20 Ways to Support the LGBTQ People in Your Life
Be an ally
In commemoration of the Stonewall riots of 1969, Pride month is celebrated every June to recognize the struggles and achievements of the LGBTQ community throughout history around the world. Parades, parties, rallies and other demonstrations are held globally in which LGBTQ people and allies not only dress in rainbow colors and celebrate, but also perform, give speeches and more to continue to push for cultural and political change. If you are someone who is not a member of the LGBTQ community, Pride Month presents a chance for you to express your support for your friends, family, coworkers, neighbors or other LGBTQ people in your life. Navigating how to appropriately be an ally can be tricky, but your support can help LGBTQ people feel heard and safe as well as be used to amplify LGBTQ voices as they advocate for equal rights. Here are just some of the things you can do as an ally not only this Pride month but also all year long to support the LGBTQ people in your life.
Being supportive is one of many ways to be a better friend. Support the LGBTQ people in your life by letting them come out in their own time. If you suspect that someone you know or love is LGBTQ, don’t call them out on it, interrogate them or pressure them to tell you. You might feel that it’s about you — that they don’t trust or care about you. However, according to the Human Rights Council, they simply may not be ready, may not feel safe, or may still be coming to terms with their own sexual orientation or gender identity.
Coming out is personal, and it can also be very dangerous. Prejudice and discrimination, both legal and illegal, are still very common for LGBTQ people in America. Disclosing or referring to someone’s gender identity or sexual orientation could endanger them and even put their physical safety at risk. Let your loved one come out at their own discretion.
Although it is a part of their identity, there is more to a person than their sexual orientation. They should be much more to you than “my trans friend” or “my asexual friend.” Don’t let it define them for you. Seeing and loving them for who they are is a great way to build friendships that will stand the test of time.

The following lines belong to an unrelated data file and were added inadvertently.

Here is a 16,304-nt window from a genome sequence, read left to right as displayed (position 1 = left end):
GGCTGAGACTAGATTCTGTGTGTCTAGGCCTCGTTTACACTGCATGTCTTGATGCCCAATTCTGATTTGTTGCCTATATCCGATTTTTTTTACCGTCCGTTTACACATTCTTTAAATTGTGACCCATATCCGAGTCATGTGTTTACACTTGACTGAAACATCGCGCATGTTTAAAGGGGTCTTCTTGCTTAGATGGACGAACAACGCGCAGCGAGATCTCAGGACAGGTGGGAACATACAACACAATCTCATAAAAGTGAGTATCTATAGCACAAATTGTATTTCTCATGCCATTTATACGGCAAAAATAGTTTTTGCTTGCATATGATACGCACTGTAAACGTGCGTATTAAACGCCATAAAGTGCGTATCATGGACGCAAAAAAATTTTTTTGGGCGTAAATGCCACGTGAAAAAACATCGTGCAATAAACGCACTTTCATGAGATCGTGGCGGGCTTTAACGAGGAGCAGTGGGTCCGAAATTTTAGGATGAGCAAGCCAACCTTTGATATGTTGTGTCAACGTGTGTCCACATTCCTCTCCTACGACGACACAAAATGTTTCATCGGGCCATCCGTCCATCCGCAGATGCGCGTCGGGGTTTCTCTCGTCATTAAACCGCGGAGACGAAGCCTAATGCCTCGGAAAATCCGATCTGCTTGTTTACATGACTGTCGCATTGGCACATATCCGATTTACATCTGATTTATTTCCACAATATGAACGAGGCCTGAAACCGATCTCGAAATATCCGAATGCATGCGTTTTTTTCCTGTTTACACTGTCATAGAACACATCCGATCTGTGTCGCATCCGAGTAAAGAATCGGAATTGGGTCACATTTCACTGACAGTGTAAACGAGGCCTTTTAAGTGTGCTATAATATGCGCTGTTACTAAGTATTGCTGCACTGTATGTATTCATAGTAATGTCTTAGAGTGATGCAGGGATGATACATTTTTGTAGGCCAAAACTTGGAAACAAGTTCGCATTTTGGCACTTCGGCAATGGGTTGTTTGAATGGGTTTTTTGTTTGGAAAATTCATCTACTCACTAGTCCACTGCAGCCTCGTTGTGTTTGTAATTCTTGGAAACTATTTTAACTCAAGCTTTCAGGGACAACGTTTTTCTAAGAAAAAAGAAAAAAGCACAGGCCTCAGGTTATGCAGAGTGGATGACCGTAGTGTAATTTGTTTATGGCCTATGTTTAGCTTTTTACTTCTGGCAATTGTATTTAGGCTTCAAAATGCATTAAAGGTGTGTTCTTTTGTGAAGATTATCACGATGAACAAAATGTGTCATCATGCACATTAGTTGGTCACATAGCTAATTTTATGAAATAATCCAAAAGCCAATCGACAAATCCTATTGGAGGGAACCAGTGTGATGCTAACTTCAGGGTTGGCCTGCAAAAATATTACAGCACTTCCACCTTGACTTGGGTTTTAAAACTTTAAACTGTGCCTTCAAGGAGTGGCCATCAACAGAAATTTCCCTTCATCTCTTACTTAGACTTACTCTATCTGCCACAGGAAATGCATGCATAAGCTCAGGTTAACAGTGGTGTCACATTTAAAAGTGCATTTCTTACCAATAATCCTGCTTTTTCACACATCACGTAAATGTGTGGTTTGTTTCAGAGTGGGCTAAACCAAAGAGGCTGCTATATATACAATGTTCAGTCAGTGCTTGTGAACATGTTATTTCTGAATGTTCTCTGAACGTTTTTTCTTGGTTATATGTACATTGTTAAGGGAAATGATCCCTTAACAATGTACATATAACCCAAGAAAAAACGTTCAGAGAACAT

In a world that still isn’t as LGBTQ-friendly as it could be, it can get lonely. Make sure to support your LGBTQ friends by including them in plans, inviting them to meet your family or just hanging out with them in general. Don’t make them feel as if they’re someone you want to hide or keep away from the rest of your social circle. Also include the partner of your LGBT loved one in events and activities just as you would any other spouse or significant other.
Being a good friend or family member means having your LGBTQ friend’s back. If you hear someone using a slur, making a disparaging remark or telling a joke that stereotypes LGBTQ people, speak out against it — even if it isn’t directed at your loved one or they’re not around. Make sure others know that you find it offensive.
Use the right pronouns
Another way to stop treating cisgender as the norm is to offer your own pronouns (he/him/his, she/her/hers, they/them/theirs, etc.) and respectfully ask someone theirs upon first meeting. If someone asks you to use their preferred pronouns, respect their request. Politely apologize and correct yourself if you misspeak or someone else misgenders them. It may not seem like a big deal, but using the wrong pronouns for someone can be invalidating and hurtful.